I have been writing and speaking a lot lately about the human side of social sector strategy.
Probably because at home and at work I am seeing and feeling the massive human cost of the pandemic – fatigue, uncertainty and stress.
And it seems I’m not alone… here are three sobering facts looking forward:
- 70% of small to medium NFP’s expect to make a significant loss this year: this means less money to deliver purpose
- 50% staff in Australia – across the sectors- are looking for new jobs: this means more cost and less effectiveness in delivering purpose – oh and more farewells ?
- Over 80% of service providers believe demand has risen and will continue to rise
So… if demand for help is growing, money to fund this help is tightening and our people making and delivering the help are worn out and in the departure lounge… how do we push forward and deliver even more to our purpose?
How do deliver more and better impact with less?
There are a bunch of logical, efficiency, partnership and innovation pathways to explore here, which we will go into in other publications. But there is one, as obvious as the nose on your face, that was hugely popular 20 years ago and doesn’t receive the same kind of love now… Values.
My 25 years delivering strategic advice has taught me this: if you can link your Values directly to your Impact, it will give you the kind of alignment, clarity and human kinetic energy needed to plan and execute better, with less.
The strategic plans I am most proud of delivered beyond expectation and were super impactful because of how the team aligned and executed.
Why? What made them outperform? Our initial research indicates that this came down to the humans (no surprises here). But what about the humans exactly?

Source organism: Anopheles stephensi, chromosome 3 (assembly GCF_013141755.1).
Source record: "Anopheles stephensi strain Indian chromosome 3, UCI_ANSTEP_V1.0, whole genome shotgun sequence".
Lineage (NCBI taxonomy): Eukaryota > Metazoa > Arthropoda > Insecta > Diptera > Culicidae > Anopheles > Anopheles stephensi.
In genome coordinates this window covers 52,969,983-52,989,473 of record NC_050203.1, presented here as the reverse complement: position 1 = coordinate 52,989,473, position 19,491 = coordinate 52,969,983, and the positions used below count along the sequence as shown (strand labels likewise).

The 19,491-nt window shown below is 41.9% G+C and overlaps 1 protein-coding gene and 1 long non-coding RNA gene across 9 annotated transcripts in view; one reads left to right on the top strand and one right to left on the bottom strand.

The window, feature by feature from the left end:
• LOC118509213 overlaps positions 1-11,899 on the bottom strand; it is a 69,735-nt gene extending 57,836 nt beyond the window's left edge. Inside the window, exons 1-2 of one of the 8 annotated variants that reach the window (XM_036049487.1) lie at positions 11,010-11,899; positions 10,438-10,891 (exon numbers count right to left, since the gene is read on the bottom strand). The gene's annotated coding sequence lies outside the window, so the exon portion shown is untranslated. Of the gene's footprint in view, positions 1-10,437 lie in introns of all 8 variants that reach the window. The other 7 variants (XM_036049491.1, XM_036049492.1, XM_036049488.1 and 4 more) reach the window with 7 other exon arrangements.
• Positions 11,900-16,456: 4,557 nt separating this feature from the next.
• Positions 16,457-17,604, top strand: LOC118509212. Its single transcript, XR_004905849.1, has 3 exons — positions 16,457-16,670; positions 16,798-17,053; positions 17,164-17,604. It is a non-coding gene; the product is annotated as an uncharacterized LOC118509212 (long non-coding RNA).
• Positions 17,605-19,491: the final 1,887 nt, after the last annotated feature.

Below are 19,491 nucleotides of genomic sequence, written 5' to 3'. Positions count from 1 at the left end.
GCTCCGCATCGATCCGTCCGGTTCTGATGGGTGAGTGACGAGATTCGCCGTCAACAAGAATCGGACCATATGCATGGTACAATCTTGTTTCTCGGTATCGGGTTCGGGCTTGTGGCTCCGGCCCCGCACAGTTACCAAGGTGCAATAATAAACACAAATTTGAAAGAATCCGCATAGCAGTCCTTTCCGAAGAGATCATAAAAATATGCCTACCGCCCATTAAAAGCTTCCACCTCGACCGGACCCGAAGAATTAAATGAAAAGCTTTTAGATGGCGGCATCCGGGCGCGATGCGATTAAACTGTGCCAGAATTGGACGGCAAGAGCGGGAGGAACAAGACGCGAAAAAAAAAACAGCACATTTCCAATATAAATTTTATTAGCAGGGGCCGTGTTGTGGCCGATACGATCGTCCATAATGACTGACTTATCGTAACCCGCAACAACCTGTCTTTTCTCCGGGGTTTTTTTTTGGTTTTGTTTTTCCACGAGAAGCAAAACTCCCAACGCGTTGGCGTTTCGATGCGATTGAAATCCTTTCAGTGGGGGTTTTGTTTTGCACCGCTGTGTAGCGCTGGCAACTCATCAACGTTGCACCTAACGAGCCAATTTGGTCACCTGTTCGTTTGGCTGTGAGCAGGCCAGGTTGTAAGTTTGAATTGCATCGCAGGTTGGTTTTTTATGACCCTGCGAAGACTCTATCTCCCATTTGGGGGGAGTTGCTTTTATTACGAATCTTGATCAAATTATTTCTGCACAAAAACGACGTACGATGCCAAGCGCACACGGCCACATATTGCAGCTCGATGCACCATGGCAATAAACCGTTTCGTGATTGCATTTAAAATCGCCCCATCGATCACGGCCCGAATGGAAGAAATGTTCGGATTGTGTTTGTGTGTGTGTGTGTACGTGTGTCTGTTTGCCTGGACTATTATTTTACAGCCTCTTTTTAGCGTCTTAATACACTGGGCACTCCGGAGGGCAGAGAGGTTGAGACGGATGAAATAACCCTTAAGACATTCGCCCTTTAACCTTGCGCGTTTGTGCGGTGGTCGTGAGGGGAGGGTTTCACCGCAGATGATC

Their ability to tap and translate deep introspective motivators so as to create external benefit for others, repeatedly and efficiently.
Let me show you how by stepping you through the Values Impact Chain.
Good Bad and Ugly
Before we do that, lets just align our language and bust a myth…
Values are the things that are important to you in how you live and work. They determine your priorities and how you measure your success.
Impact is the measure of how well you made a difference to the social problem you exist to solve.
As for myth busting… having a values statement means we will have an impactful culture… busted!
I love this provocation in Harvard Business Review from Patrick Lencioni
“Take a look at this list of values: Communication. Respect. Integrity. Excellence. They sound pretty good, don’t they? Strong, concise, meaningful. Maybe they even resemble your own company’s values, the ones you spent so much time writing, debating, and revising. If so, you should be nervous. These are the corporate values of Enron, as stated in the company’s annual report. And as events have shown, they’re not meaningful; they’re meaningless.”
How many of these do you have also? Can you draw a straight line between each Value your workplace holds and your Impact.
Try this, pick one of your workplace values and come up with a non-fuzzy link to the impact you are aiming for. Can you see how excelling in a value can drive more and better impact (with less resources)?
On the Right Bus?
Let me be clear on something. I don’t believe workplaces can change staff values. Rather, the job is to find staff who already align to organisational values.
Interestingly Values are associated with occupational choices at the very beginning of a person’s career and predict specific behaviours and decisions. Their broadness and stability make values a predictor of organisational behaviour over time and across contexts (Arieli et al 2020).
This is a hard but vital leader’s duty in these times. Given the 50% departure lounge statistic You will need to get on the front foot regarding helping people who need to, take the leap…. So you can find people ready for your workplaces’ next leap. More and better impact.
Once you have value alignment, then show them how the values will directly drive the impact they came to work for.
That’s where the Values Impact Chain can help.
This Golden Thread
Below is our Values Impact Chain:
Note: There is a cascading relationship between these values shown below
Let’s talk about each of these
Identity: Who am I? This is not in our chain but its important for you to know so you can engage your leaders in the right way.